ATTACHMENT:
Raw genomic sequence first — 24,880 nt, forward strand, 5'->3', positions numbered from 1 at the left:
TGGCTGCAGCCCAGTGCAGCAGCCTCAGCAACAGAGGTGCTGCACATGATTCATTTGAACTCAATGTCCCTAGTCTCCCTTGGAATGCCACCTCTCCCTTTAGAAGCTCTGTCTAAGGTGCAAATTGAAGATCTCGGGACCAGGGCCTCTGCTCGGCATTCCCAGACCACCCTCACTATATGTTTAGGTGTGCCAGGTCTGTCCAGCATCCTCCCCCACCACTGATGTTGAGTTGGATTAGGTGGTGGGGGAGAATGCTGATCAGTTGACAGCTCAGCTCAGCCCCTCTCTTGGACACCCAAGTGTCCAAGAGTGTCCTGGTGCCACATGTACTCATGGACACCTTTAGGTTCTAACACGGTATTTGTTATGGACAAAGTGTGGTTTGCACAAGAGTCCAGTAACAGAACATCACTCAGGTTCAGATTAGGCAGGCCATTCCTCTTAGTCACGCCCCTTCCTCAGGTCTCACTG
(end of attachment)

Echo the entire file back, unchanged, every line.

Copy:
Raw genomic sequence first — 24,880 nt, forward strand, 5'->3', positions numbered from 1 at the left:
TGGCTGCAGCCCAGTGCAGCAGCCTCAGCAACAGAGGTGCTGCACATGATTCATTTGAACTCAATGTCCCTAGTCTCCCTTGGAATGCCACCTCTCCCTTTAGAAGCTCTGTCTAAGGTGCAAATTGAAGATCTCGGGACCAGGGCCTCTGCTCGGCATTCCCAGACCACCCTCACTATATGTTTAGGTGTGCCAGGTCTGTCCAGCATCCTCCCCCACCACTGATGTTGAGTTGGATTAGGTGGTGGGGGAGAATGCTGATCAGTTGACAGCTCAGCTCAGCCCCTCTCTTGGACACCCAAGTGTCCAAGAGTGTCCTGGTGCCACATGTACTCATGGACACCTTTAGGTTCTAACACGGTATTTGTTATGGACAAAGTGTGGTTTGCACAAGAGTCCAGTAACAGAACATCACTCAGGTTCAGATTAGGCAGGCCATTCCTCTTAGTCACGCCCCTTCCTCAGGTCTCACTG